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How to face negative supplement headlinesHow to face negative supplement headlines

Righting the supplement story in the aisle takes preparation that begins before you even stock the shelves.

James J. Gormley

August 19, 2015

7 Min Read
How to face negative supplement headlines

Supplements have taken a beating in the press in recent years, and the firestorm has only grown stronger in 2015. By far the biggest blow came in February, when New York Attorney General Eric Schneiderman ordered four major retailers to stop selling popular herbal supplements after DNA tests suggested the products didn’t contain the correct botanical ingredients.

Before long, Schneiderman had rallied 13 other state attorneys general to cosign a letter to Congress calling for an investigation of herbal supplements and stricter regulations for the entire industry. And despite the all-but-universally conceded fact that DNA barcoding is an inappropriate method of analysis for finished herbal products, these events launched an all-out anti-supplement onslaught in the media. But this time retailers, not just manufacturers, were right in the crosshairs. 

Yet even with negative press still circulating many months after the Schneiderman snafu, many experts don’t predict disastrous consequences for the supplement industry. They insist that responsible manufacturers and retailers—and the reputability of supplements overall—can and will survive. But to ensure continued success and profitability in the face of this and future storms, retailers must be ready to respond knowledgeably to customer questions and concerns. You should also remain committed to stocking quality products and continue asking the right questions of manufacturers and suppliers. Here is some help.

Prepare to respond to negative press


Tackling customer questions

Bluebonnet Nutrition’s Trisha Sugarek MacDonald offers these tips:

Craft a game plan. Don’t attempt to answer questions unless you can own the issue. That requires knowing the nitty-gritty of the matter so you can address it head-on in a positive way. If you aren’t informed on a topic, don’t try to swing it—that is precisely how misinformation gets out.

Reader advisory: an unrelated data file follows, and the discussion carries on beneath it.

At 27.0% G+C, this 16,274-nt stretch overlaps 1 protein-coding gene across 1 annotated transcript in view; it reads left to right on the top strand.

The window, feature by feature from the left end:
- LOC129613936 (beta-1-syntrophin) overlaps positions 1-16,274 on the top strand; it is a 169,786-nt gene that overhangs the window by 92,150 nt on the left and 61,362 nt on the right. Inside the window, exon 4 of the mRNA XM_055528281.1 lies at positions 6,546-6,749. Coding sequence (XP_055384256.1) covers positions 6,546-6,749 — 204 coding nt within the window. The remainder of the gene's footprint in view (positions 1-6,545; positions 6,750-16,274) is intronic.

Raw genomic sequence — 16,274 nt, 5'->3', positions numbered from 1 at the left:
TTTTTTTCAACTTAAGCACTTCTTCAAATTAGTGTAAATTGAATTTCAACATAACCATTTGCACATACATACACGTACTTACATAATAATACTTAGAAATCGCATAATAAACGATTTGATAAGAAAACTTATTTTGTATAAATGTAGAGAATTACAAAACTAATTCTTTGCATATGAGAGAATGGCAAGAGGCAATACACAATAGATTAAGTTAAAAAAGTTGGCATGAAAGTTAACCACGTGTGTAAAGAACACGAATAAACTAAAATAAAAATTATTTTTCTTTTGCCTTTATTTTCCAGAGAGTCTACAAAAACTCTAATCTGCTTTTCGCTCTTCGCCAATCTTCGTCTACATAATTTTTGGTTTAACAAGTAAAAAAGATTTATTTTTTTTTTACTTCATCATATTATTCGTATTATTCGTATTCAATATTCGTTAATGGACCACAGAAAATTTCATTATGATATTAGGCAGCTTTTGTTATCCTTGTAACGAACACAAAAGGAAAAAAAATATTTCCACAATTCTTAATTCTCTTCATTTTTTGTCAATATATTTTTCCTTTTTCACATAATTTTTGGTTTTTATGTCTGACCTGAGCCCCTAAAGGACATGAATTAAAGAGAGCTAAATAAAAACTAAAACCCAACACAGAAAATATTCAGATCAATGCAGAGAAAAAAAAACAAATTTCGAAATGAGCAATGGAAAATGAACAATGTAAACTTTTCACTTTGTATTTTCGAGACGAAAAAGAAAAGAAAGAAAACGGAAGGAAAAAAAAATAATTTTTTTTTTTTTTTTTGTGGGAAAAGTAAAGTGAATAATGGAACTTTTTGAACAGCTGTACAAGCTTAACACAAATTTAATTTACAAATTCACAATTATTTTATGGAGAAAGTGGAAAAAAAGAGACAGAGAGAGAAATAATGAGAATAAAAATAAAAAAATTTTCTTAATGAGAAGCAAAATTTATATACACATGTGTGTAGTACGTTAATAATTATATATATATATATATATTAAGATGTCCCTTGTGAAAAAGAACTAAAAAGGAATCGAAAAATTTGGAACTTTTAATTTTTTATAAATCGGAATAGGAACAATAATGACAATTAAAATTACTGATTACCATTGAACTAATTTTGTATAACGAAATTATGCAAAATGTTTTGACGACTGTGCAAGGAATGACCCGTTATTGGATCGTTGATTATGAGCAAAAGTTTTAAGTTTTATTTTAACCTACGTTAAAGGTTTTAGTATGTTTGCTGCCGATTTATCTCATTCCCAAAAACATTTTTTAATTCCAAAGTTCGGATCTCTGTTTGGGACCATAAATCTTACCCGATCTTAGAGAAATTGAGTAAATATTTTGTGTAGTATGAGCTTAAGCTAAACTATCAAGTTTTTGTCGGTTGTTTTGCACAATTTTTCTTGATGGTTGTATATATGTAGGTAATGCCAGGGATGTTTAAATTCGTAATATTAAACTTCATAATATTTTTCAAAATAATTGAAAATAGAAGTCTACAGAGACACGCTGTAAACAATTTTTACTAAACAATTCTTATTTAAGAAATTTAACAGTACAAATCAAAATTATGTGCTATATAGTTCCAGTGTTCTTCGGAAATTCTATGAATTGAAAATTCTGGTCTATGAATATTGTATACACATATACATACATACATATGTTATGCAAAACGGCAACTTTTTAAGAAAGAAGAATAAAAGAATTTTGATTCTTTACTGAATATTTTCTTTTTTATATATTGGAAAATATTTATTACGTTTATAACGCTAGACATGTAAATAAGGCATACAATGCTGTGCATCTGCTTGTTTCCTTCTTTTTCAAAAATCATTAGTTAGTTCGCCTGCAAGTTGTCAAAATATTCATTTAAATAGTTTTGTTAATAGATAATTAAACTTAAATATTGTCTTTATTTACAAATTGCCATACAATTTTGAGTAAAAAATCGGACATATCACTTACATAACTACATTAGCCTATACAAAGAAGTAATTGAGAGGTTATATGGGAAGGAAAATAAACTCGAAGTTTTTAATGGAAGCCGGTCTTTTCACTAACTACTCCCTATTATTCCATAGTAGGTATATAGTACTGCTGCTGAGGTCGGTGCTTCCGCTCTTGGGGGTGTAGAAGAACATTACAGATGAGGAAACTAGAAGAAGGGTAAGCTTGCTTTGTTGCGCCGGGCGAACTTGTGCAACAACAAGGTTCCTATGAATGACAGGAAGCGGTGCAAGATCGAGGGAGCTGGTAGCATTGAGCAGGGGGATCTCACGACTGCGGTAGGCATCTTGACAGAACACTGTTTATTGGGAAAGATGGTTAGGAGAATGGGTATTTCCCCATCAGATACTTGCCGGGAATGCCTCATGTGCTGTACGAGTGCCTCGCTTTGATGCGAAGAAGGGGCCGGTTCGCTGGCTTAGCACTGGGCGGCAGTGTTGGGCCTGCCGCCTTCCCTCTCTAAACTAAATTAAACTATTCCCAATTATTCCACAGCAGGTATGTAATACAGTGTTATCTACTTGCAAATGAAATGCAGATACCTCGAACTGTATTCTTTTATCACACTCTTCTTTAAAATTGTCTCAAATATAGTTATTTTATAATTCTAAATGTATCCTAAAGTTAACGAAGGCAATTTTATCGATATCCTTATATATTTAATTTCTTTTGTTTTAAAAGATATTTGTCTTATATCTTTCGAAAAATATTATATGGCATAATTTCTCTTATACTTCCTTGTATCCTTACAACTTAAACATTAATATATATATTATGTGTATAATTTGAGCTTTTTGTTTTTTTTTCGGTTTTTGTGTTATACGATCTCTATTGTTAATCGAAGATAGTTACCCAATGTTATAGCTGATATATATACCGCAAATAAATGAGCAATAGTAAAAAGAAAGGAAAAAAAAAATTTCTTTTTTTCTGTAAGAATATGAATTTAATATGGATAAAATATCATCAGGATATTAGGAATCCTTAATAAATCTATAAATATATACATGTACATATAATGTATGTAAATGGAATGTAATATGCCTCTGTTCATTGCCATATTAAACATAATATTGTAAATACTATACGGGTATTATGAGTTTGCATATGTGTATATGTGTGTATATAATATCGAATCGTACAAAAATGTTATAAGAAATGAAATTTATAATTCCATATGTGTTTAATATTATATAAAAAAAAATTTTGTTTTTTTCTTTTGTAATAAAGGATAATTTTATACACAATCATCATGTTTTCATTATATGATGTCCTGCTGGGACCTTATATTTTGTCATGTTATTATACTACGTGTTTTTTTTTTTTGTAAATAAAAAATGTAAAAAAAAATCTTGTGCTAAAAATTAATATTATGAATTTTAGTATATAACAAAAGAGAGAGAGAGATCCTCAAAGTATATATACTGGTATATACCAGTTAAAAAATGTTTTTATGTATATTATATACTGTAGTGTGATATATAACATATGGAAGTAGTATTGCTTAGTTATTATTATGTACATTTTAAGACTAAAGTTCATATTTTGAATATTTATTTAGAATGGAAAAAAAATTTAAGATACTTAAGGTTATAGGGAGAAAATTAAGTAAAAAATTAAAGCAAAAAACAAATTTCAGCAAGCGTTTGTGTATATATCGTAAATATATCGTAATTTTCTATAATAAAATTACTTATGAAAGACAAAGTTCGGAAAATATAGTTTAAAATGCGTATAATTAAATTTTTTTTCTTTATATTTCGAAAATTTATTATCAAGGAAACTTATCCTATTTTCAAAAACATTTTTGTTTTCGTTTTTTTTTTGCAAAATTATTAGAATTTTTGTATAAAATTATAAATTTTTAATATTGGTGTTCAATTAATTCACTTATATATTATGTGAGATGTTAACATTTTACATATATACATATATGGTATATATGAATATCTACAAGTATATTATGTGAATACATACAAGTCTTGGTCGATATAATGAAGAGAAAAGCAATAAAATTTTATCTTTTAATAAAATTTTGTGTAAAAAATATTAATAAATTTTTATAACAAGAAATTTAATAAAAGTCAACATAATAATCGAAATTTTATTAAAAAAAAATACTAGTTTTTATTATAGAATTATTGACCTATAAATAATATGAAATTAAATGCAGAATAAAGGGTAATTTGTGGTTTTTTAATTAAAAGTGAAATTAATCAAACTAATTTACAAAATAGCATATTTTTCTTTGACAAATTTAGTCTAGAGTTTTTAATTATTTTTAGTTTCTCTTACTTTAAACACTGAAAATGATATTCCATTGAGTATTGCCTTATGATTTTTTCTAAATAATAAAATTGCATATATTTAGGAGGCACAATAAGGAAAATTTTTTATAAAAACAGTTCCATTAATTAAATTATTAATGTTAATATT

But never ignore questions. If you don’t know the answer to a customer’s question regarding an issue in the press, always say, “That is a really good question; let me get back to you.” Get the customer’s contact information, research the topic so you’re able to provide feedback, and reach out to them within two days.

Always answer kindly. This may seem obvious, but it’s highly important that you never respond to consumer questions in an unkind fashion—no matter how much their misunderstanding of a topic frustrates you. Be warm, be open, be honest, but always remain respectful of the topic and the companies involved. Your reputation is everything.

Even though Schneiderman’s investigation and accusations against GNC, Target, Walmart and Walgreens were fraught with issues, retailers are still charged with untangling this media-driven story in the aisles. And unfortunately, this isn’t the first case of the press running amok with a supplement-related issue—and it certainly won’t be the last. “The press loves to bash the supplement industry and try to discredit the efficacy of these products whenever they can,” says Dan Lifton, CEO of Quality of Life Labs in Purchase, New York.

That’s why retailers need to be prepared. You’re almost guaranteed to face at least a few questions from concerned or confused customers whenever supplements make headlines, so proactively educating yourself about the issue at hand is paramount. “Whenever news about a specific supplement comes out, retailers must immediately learn the real story from the supplement manufacturers” that are in the media spotlight, Lifton says. The next step is to share the company’s side of the story with shoppers.

But sometimes it’s supplement ingredients that come under fire. In these cases, the negative press is usually sparked by a new published study or meta-analysis that finds a certain vitamin, mineral or other nutrient is “ineffective” for a certain purpose. Or else research might suggest an ingredient may be dangerous at sky-high doses, which leads to headlines calling that nutrient—at any amount—problematic. Case in point, Lifton points to a review and associated practice guidelines published by the American College of Gastroenterology late last year, which singled out green tea in reference to potential liver toxicity. “The press blew up the green tea story—as usual,” he says. “But in reality, the review confirmed the safety of green tea at normal dosages.”